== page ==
concise outline to convey our understanding of worship:
I have discussed “gathering” and “word” the last two months in this column, so this month’s topic is “meal”.
The choice of the word “meal” was quite deliberate. Wikipedia defines “meal” as “an eating occasion that takes place at a certain time and includes prepared food. The names used for specific meals in English vary, depending on the speaker's culture, the time of day, or the size of the meal. Meals occur primarily at homes, restaurants, and cafeterias, but may occur anywhere.” Meal is a happy word, a joyful word, associated with spending time with those we love and those we hope to love, with delightful conversation, moving silences and deepening relationships. If we want to get to know someone better, we do well to share a meal.
This section of our liturgy, which includes the offering and the prayers, sung and spoken that surround Jesus’ Words of Institution as well as the eating of a bit bread and drinking a sip of wine is the principal feast, the main “breaking of the bread” for followers of Jesus. Not coffee hour, as beloved as it is. Not the Harvest Dinner, as significant as it is. Not funeral luncheons, which bring comfort and companionship to those who mourn. Not even the meals we share to celebrate birthdays, anniversaries, weddings and holidays. “Grant us a foretaste of the feast to come.” “Do this in Remembrance of me.” “This is my body, given for you.” “For the forgiveness of sin.” “With this bread and cup we proclaim the Lord’s resurrection until he comes.” It is the center. It is the whole. It is where God’s creation and our creation come together as we take in the Word made Flesh who dwelt among us. It is where we give ourselves to the one who gave us all that is and was and ever will be.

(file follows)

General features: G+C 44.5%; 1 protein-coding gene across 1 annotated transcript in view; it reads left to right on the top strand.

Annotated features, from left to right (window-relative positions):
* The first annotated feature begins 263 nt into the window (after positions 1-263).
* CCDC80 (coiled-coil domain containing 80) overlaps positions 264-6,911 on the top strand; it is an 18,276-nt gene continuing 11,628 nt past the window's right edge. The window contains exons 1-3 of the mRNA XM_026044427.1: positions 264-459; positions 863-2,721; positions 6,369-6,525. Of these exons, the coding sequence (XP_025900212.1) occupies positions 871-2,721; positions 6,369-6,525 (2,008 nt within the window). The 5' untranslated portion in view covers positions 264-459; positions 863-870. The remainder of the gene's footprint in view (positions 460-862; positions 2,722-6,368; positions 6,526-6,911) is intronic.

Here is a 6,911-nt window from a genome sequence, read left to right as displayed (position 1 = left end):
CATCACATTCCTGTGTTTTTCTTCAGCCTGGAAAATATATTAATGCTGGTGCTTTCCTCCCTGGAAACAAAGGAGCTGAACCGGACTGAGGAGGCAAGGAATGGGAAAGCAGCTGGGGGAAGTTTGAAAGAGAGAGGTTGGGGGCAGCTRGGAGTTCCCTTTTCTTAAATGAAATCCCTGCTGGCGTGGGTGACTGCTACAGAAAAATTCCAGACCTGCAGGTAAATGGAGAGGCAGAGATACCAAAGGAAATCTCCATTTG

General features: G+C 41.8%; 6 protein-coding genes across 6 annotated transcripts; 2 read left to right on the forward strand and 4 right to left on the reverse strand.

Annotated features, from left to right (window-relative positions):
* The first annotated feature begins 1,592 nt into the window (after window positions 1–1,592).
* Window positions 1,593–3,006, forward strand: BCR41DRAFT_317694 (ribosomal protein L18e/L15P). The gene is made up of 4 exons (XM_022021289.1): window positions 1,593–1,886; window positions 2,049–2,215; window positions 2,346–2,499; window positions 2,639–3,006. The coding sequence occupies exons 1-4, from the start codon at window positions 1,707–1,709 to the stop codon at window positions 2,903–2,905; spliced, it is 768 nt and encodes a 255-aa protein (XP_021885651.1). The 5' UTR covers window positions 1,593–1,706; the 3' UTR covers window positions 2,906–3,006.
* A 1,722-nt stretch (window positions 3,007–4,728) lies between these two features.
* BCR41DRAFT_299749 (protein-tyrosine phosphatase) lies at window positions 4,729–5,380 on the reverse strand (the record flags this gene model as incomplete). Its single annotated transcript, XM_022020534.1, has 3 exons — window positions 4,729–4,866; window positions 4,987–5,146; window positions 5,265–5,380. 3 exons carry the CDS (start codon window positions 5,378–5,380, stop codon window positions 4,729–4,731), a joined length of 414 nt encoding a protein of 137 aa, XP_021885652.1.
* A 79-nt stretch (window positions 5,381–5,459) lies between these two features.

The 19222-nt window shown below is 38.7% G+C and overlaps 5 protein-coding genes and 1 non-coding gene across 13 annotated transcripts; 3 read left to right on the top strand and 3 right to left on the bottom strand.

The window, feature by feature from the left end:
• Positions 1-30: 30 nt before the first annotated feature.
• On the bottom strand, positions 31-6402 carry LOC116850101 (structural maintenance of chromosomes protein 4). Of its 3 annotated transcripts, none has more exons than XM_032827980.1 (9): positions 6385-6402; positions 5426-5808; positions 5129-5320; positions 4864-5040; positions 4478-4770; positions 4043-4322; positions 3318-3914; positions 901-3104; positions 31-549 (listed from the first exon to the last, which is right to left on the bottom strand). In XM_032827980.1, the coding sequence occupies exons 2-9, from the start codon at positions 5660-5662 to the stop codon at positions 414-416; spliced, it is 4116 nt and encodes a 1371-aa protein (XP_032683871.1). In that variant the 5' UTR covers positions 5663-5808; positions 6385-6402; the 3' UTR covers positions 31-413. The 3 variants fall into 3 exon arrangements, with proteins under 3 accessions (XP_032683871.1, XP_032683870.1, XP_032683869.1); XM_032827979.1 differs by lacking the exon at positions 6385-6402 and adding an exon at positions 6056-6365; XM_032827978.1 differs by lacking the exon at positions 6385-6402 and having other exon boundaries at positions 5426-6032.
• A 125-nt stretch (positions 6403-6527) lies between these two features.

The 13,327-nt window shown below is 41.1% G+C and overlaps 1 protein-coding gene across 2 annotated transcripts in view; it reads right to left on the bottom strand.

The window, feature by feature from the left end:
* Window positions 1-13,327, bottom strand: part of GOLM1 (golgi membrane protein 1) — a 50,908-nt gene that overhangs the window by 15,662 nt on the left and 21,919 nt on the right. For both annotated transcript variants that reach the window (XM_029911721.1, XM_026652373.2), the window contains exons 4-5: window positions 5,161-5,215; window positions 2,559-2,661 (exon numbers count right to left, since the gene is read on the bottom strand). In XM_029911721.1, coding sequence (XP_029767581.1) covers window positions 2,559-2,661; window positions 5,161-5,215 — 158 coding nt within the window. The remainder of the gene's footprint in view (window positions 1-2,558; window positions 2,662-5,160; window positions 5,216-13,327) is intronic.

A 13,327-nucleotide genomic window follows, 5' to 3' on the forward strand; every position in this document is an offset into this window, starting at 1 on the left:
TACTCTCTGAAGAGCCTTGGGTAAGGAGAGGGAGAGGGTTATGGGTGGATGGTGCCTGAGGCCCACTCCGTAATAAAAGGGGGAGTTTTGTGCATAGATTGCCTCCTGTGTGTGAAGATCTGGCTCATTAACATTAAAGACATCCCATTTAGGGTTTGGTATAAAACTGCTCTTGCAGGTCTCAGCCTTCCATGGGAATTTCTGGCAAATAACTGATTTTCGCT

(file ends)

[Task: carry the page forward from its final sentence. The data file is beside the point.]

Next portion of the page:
We gather around the altar to tell the story in the form of prayer. We hear the story and remember it is our story. The story of suffering. The story of deliverance. The story of redemption. The story of hope.
We gather in thanksgiving for all God has given us and all God has promised us—love, presence, mercy, sustenance, and strength, for today and for forever.
We touch. We kneel. We stand. Sometimes we hold hands. We offer our whole selves to our Creator in love and service.
The heading for the communion portion of the service is “The Great Thanksgiving”. In the Service of the Word, the section between Word and Sending is also called Thanksgiving. In the absence of the sacrament, we offer our time, talents and treasure, sing a song of praise, and pray to express our gratitude to God. When we receive the sacrament it is a two-way street, with God giving the divine self to us even as we give ourselves to God.
“Come let us eat for now the feast is spread. Come let us drink for now the wine is poured. Our Lord’s body let us take together.”
“Rise, then to spread abroad God’s mighty word.
"Jesus risen will bring in the kingdom.”
Rev. Melanie Martin-Dent
It is with great anticipation that we welcome Pastor Melanie to be our pastor here at Good Shepherd Lutheran Church. Polson is such a great place to live, abounding in many of God’s most wonderful natural beauties. We look forward to hearing your ideas about ministry and outreach, and we hope to work together, with you, as a team as we go forward, united as one body of Christ. Blessings to you, and may GSLC be a “light shining upon a hill”!